#25: Master Hyperglycemia And Dka
Master the management of hyperglycemia, DKA, and learn to avoid common pitfalls. This episode is packed with clinical pearls from repeat guest, Endocrinologist, Dr. Jeffrey Colburn. Recommend a guest or topic and give feedback at [email protected] Rate us on iTunes. Clinical Pearls: Type 1 diabetes (DM1) occurs by autoimmune destruction of beta cells occurs at any age Typically lean body type and normal lipid profiles Type 2 diabetes (DM2) Typically obese and insulin resistant Eventually fat deposition in pancreas destroys insulin production 15-20 years after onset of DM2 leading to absolute insulin deficiency Triad of DKA = hyperglycemia, ketonemia, acidemia DKA occurs w/total lack of insulin leads to inability to utilize glucose (hyperglycemia) Simulated starvation occurs Counter regulatory hormones kick in Free fatty acids are broken down for fuel Keto acids are made as a by product (ketonemia) Acidemia occurs DKA can occur in DM2 if overwhelming infection, or infarction (MI or CVA) Even just a little bit of insulin can keep patient out of DKA! Dehydration is a cardinal issue in DKA from osmotic diuresis Often 6-8 liters depleted! Sick day rules for Type 1 diabetes Early contact with healthcare team Reduce, but do not discontinue insulin during the illness (see #8) Check frequent fingersticks Use antipyretics to manage fever Push the fluids Educate family members about signs/symptoms of DKA If sick, then drop basal insulin by 20% whether SQ or basal rate on insulin pump Keep mealtime insulin dose the same, but skip if not eating Ketones Beta hydroxybutyrate is the predominant ketone in DKA Urine ketones measure acetoacetate (strongly) and acetone (weakly) NOT beta hydroxybutyrate Serum ketones measure acetoacetate and acetone NOT beta hydroxybutyrate Thus, che Continue reading >>
Euglycemic Diabetic Ketoacidosis: An Easily Missed Diagnosis
SESSION TITLE: Critical Care Student/Resident Case Report Posters I SESSION TYPE: Student/Resident Case Report Poster INTRODUCTION: A 47 year-old woman with type 1 diabetes presented with euglycemic diabetic ketoacidosis (DKA) that initially went undiagnosed. Recognition and treatment with insulin resulted in rapid resolution of her clinical condition. CASE PRESENTATION: A 47 year-old woman presented to our hospital with four days of fever, abdominal pain, diarrhea, nausea, vomiting, lethargy and malaise. She had a history of type 1 diabetes mellitus managed with an insulin pump. Her blood pressure was 88/51. She was disoriented with a diffusely tender but soft abdomen. Laboratory studies revealed blood glucose of 109 mg/dL, bicarbonate of 15 mmol/L, anion gap of 27 mmol/L, lactic acid of 2.4 mmol/L, and a bandemia of 11%. Rapid flu test was positive. She was admitted to the intensive care unit, resuscitated with intravenous fluid, and started on oseltamivir, cefepime and vancomycin. Hemodialysis was initiated soon thereafter. The patient received no insulin due to her euglycemia. Influenza A was detected by PCR on the second hospital day and antibiotics were discontinued. Her gastrointestinal symptoms improved but her mental status remained poor. Furthermore, while her lactate normalized and blood glucose remained under 120 mg/d, her anion gap persisted at 23-36 mmol/L and her bicarbonate remained low at 15-17 mmol/L. Beta hydroxybutyrate was found to be 4.88 mmol/L. An insulin infusion was started, along with dextrose 5% in water, and her mental status rapidly improved as her acidemia and anion gap normalized. DISCUSSION: Euglycemic DKA is a rare condition that can easily go undiagnosed. It has been previously described in the context of critical illness.1 The pathoge Continue reading >>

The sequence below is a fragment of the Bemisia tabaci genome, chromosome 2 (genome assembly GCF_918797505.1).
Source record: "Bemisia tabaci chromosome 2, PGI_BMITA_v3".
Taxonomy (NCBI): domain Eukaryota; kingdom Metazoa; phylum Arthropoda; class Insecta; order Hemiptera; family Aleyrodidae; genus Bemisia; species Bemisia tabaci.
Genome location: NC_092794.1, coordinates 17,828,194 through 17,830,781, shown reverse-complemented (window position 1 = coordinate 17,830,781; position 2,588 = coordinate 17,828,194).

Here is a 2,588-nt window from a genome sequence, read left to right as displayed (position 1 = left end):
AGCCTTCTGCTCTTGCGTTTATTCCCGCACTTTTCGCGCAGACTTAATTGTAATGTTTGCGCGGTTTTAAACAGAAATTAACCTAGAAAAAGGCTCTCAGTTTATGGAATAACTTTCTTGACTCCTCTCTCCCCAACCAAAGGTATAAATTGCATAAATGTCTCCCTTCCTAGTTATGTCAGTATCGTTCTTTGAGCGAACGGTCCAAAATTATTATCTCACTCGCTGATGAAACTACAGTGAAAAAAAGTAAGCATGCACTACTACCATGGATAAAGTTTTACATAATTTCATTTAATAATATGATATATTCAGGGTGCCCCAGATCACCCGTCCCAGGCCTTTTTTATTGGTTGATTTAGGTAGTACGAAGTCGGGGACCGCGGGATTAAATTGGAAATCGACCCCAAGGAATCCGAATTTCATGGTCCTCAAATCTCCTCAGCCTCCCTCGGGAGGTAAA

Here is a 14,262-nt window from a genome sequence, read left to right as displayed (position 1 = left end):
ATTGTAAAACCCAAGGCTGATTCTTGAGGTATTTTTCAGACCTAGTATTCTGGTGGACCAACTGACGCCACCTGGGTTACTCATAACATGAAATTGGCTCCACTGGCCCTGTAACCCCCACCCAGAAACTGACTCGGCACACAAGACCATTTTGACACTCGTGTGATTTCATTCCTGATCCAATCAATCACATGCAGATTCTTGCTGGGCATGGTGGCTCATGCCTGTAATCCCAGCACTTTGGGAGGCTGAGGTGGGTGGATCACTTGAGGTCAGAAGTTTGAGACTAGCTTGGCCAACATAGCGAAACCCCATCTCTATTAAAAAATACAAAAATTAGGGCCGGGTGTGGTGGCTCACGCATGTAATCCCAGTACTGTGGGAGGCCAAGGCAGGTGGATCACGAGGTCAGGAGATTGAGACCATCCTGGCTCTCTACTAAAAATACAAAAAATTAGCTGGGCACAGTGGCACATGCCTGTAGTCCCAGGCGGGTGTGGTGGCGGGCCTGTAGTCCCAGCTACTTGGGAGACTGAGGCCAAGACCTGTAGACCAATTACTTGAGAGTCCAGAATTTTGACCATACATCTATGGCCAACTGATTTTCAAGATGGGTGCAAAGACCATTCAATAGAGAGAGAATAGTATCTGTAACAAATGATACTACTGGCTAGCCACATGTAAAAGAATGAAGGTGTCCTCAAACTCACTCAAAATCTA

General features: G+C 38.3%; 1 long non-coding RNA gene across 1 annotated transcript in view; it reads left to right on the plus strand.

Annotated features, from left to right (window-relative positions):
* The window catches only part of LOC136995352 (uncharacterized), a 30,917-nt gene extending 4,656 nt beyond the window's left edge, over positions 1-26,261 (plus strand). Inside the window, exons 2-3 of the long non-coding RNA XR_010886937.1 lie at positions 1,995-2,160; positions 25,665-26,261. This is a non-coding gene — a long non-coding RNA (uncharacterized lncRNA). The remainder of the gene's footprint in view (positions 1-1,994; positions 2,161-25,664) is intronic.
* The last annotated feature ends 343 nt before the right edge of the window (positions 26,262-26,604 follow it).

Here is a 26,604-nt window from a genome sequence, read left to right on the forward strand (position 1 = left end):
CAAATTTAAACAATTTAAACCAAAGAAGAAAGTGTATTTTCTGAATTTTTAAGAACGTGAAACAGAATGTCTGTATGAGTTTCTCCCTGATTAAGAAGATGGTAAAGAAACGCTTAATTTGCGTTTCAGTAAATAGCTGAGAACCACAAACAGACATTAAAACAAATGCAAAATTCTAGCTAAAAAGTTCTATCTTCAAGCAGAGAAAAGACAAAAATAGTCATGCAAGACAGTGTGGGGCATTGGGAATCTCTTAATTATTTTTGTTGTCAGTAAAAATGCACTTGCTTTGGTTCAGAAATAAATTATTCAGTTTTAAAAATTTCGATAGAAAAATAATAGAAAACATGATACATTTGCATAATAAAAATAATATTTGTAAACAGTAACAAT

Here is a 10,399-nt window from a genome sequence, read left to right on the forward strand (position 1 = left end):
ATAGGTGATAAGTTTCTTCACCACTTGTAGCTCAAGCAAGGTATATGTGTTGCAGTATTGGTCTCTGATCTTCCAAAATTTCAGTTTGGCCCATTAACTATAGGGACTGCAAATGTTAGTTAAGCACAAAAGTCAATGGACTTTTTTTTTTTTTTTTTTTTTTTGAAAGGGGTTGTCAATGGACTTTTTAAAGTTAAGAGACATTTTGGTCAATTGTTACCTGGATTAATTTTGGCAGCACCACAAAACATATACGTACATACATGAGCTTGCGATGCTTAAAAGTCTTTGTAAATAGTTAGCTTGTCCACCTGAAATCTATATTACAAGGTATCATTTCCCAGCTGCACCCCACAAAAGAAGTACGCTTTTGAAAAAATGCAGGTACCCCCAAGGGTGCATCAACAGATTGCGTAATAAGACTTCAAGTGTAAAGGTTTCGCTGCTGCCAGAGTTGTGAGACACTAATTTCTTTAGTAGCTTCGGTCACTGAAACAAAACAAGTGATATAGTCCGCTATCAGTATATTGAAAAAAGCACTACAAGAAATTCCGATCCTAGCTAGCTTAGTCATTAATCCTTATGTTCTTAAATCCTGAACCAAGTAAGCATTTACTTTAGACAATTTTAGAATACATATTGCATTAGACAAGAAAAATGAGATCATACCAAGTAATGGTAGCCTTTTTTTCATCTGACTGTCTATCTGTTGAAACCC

Ketosis: Symptoms, Signs & More
Every cell in your body needs energy to survive. Most of the time, you create energy from the sugar (glucose) in your bloodstream. Insulin helps regulate glucose levels in the blood and stimulate the absorption of glucose by the cells in your body. If you don’t have enough glucose or insufficient insulin to get the job done, your body will break down fat instead for energy. This supply of fat is an alternative energy source that keeps you from starvation. When you break down fat, you produce a compound called a ketone body. This process is called ketosis. Insulin is required by your cells in order to use the glucose in your blood, but ketones do not require insulin. The ketones that don’t get used for energy pass through your kidneys and out through your urine. Ketosis is most likely to occur in people who have diabetes, a condition in which the body produces little or no insulin. Ketosis and Ketoacidosis: What You Need To Know Ketosis simply means that your body is producing ketone bodies. You’re burning fat instead of glucose. Ketosis isn’t necessarily harmful to your health. If you don’t have diabetes and you maintain a healthy diet, it’s unlikely to be a problem. While ketosis itself isn’t particularly dangerous, it’s definitely something to keep an eye on, especially if you have diabetes. Ketosis can be a precursor to ketoacidosis, also known as diabetic ketoacidosis. Ketoacidosis is a condition in which you have both high glucose and high ketone levels. Having ketoacidosis results in your blood becoming too acidic. It’s more common for those with type 1 diabetes rather than type 2. Once symptoms of ketoacidosis begin, they can escalate very quickly. Symptoms include: breath that smells fruity or like nail polish or nail polish remover rapid breat Continue reading >>